The insidious (and ironic) effects of positive stereotypes


Journal Article

The present research demonstrates that positive stereotypes - though often treated as harmless, flattering and innocuous - may represent an especially insidious means of promoting antiquated beliefs about social groups. Specifically, across four studies (and one replication), the authors demonstrate that exposure to positive stereotypes towards African Americans (i.e., they are superior athletes) are at once both especially unlikely to arouse skepticism and emotional vigilance while also especially likely to produce antiquated and harmful beliefs towards members of the target group (compared to both baseline conditions and exposure to negative stereotypes), including beliefs in the biological (or "natural") underpinnings of group differences and, ironically, the application of negative stereotypes. © 2012 Elsevier Inc.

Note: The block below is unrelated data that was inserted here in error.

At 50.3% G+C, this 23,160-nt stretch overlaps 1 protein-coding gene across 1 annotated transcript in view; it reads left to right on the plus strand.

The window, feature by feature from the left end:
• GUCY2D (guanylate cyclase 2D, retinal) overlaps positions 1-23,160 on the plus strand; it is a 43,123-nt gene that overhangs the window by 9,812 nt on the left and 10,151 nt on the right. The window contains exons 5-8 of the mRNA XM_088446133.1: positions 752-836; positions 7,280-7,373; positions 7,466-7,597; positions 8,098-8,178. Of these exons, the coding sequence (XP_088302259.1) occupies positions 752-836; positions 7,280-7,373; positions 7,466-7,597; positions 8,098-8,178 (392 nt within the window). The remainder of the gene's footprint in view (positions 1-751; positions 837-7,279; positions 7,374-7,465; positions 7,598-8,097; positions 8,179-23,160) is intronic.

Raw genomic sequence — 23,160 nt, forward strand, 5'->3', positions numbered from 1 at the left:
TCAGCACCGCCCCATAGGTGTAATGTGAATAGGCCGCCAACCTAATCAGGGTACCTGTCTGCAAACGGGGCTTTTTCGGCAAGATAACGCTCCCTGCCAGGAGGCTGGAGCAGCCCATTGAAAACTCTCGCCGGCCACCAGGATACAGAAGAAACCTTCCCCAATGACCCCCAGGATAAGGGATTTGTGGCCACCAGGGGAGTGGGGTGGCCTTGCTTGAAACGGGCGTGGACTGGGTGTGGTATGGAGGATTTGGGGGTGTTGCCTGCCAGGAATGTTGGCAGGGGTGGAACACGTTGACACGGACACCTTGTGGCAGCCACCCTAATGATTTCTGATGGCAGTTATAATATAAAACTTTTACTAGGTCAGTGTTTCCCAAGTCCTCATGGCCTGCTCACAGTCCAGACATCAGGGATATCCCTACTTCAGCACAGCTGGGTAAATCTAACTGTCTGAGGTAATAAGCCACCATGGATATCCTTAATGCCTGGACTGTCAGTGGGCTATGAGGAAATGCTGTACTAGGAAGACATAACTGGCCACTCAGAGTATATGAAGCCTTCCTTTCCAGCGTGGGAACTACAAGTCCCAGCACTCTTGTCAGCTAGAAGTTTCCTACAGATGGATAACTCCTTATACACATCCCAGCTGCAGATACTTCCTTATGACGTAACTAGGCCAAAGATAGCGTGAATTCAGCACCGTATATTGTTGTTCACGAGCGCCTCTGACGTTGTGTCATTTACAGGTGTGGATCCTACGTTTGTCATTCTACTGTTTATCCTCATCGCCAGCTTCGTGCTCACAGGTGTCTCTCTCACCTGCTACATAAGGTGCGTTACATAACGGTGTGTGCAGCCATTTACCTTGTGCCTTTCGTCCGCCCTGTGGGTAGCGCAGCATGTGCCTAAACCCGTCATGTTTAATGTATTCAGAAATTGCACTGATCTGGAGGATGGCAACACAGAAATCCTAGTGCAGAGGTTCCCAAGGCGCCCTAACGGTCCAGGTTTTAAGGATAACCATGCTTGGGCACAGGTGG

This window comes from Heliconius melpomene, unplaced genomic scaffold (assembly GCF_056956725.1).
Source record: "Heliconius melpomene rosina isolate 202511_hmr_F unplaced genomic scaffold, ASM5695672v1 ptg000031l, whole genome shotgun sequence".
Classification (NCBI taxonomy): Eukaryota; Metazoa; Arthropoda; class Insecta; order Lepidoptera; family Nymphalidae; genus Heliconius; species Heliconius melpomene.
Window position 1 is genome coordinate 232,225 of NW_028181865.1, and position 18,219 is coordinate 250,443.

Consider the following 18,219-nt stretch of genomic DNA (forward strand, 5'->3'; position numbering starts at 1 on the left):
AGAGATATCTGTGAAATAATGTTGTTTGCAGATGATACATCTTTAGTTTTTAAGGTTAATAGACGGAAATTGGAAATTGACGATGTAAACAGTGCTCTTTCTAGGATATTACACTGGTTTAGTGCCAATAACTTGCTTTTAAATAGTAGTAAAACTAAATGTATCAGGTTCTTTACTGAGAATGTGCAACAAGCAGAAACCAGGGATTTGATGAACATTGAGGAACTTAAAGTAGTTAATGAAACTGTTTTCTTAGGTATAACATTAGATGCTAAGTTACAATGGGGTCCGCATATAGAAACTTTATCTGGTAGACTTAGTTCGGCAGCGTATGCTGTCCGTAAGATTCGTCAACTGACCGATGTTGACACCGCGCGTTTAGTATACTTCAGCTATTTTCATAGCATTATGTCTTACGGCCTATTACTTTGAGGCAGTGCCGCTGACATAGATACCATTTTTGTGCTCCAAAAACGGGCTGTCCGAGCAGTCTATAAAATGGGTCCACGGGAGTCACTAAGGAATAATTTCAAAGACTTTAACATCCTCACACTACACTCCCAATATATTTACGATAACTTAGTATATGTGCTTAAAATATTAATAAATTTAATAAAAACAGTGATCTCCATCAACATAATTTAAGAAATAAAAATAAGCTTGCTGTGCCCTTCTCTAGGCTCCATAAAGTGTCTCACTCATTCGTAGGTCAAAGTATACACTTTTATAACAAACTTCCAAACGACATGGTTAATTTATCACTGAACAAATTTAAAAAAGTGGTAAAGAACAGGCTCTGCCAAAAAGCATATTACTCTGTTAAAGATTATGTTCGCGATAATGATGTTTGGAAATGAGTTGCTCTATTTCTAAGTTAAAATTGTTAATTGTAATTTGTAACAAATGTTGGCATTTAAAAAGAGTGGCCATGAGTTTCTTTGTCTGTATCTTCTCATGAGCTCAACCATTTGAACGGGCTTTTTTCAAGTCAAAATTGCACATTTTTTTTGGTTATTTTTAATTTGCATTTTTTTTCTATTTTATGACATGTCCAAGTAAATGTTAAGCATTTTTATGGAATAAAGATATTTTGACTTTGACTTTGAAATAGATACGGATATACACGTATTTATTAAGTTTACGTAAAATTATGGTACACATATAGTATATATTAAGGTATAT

Full Text

Duke Authors

Cited Authors

  • Kay, AC; Day, MV; Zanna, MP; Nussbaum, AD

Published Date

  • March 1, 2013

Published In

Volume / Issue

  • 49 / 2

Start / End Page

  • 287 - 291

Electronic International Standard Serial Number (EISSN)

  • 1096-0465

International Standard Serial Number (ISSN)

  • 0022-1031

Digital Object Identifier (DOI)

  • 10.1016/j.jesp.2012.11.003

Citation Source

  • Scopus